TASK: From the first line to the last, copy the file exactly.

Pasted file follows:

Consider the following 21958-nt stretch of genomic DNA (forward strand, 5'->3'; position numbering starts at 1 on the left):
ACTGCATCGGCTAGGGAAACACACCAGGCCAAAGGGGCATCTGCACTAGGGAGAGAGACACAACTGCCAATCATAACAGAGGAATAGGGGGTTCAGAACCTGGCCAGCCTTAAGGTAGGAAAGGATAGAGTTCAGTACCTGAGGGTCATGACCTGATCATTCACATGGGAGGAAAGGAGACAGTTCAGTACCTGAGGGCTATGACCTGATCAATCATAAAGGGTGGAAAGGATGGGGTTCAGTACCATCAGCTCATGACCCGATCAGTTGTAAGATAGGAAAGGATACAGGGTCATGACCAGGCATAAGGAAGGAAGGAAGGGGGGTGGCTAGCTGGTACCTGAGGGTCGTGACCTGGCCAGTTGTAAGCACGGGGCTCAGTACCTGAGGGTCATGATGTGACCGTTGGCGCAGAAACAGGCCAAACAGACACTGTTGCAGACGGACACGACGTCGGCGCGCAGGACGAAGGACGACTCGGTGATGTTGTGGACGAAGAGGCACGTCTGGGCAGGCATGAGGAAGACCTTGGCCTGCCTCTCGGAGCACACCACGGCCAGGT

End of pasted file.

Consider the following 21958-nt stretch of genomic DNA (forward strand, 5'->3'; position numbering starts at 1 on the left):
ACTGCATCGGCTAGGGAAACACACCAGGCCAAAGGGGCATCTGCACTAGGGAGAGAGACACAACTGCCAATCATAACAGAGGAATAGGGGGTTCAGAACCTGGCCAGCCTTAAGGTAGGAAAGGATAGAGTTCAGTACCTGAGGGTCATGACCTGATCATTCACATGGGAGGAAAGGAGACAGTTCAGTACCTGAGGGCTATGACCTGATCAATCATAAAGGGTGGAAAGGATGGGGTTCAGTACCATCAGCTCATGACCCGATCAGTTGTAAGATAGGAAAGGATACAGGGTCATGACCAGGCATAAGGAAGGAAGGAAGGGGGGTGGCTAGCTGGTACCTGAGGGTCGTGACCTGGCCAGTTGTAAGCACGGGGCTCAGTACCTGAGGGTCATGATGTGACCGTTGGCGCAGAAACAGGCCAAACAGACACTGTTGCAGACGGACACGACGTCGGCGCGCAGGACGAAGGACGACTCGGTGATGTTGTGGACGAAGAGGCACGTCTGGGCAGGCATGAGGAAGACCTTGGCCTGCCTCTCGGAGCACACCACGGCCAGGT